The weather across the South is sweltering and is rapidly creating drought conditions. Thermometers in many cities topped 100 degrees this past week, and recent months have been record hot with less than half of normal rainfall.

For many farmers, the high heat and dry conditions are hurting the crops that they’re preparing to harvest.

Cotton, soybeans and peanuts are major crops in many Southern states, and each of those markets is heavily dependent on exports to China. The ongoing trade war and lack of exports to China have kept prices depressed. The recent heat wave is only adding insult to injury for many farmers.

Forecasts are raising hopes for some cooler weather and rain, but some of the damage to the crops can’t be undone.

As of midday Friday, soybeans futures for delivery in November traded for $9.15 per bushel, while December cotton fetched 62 cents per pound. Peanuts aren’t traded on U.S. futures exchanges, but recent USDA reports showed prices near 20 cents per pound, down over 10% from last year.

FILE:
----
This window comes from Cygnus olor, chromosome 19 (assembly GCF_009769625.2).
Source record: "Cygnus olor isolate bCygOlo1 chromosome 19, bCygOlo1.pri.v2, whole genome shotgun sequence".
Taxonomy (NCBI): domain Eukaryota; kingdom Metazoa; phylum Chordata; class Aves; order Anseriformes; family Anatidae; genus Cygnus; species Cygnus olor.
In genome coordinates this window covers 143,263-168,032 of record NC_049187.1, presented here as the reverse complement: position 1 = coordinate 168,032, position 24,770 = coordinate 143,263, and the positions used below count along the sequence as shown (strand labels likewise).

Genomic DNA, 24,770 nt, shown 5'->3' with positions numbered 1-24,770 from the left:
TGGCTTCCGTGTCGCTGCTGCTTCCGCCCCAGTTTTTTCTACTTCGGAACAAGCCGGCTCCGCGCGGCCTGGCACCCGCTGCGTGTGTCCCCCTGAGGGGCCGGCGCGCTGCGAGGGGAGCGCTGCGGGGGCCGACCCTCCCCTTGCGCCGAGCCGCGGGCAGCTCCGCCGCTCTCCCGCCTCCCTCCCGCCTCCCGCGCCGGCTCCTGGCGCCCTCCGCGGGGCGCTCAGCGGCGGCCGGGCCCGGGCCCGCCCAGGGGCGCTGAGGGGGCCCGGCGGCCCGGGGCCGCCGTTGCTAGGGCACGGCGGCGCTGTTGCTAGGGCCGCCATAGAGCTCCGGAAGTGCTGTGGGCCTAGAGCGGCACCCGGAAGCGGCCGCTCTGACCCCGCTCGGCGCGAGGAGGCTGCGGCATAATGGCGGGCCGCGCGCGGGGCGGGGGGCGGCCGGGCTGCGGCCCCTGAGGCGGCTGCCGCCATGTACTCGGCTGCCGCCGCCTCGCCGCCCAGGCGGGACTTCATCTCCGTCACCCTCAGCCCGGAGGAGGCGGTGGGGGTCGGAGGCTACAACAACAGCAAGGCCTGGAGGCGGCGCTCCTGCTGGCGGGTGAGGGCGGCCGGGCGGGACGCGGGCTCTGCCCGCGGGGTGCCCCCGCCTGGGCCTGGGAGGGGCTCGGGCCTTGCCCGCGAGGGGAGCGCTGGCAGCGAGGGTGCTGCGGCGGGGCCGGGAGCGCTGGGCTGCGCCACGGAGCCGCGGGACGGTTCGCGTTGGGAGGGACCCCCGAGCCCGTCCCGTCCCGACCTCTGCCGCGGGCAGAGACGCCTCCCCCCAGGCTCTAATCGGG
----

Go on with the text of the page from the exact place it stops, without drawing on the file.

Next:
U.S. economy on edge

Numerous reports released last week showed bad signs for the U.S. economy.

Manufacturing, the service economy and construction are all indicating a slowdown, and U.S. job growth in September was anemic. While few metrics are pointing toward a recession yet, slowing growth is a warning sign that the economy is reaching a peak, much like a roller coaster nearing a standstill as it finishes climbing before a plummet.

Watching these figures and political uncertainty in Washington surrounding the impeachment inquiry led by Democrats triggered many investors to dump stocks last week, dropping U.S. stock markets to a one-month low Thursday.

Markets bounced back Friday as traders grew more hopeful that these worries would prompt the U.S. Federal Reserve to lower interest rates again to boost the economy, repeating a market seesaw pattern that has become increasingly common recently. As of midday Friday, December S&P 500 futures traded for 2,935, while the December Dow had rebounded to 26,400.

Walt and Alex Breitinger are commodity futures brokers in Silver Lake, Kansas. They can be reached at 800-411-3888 or

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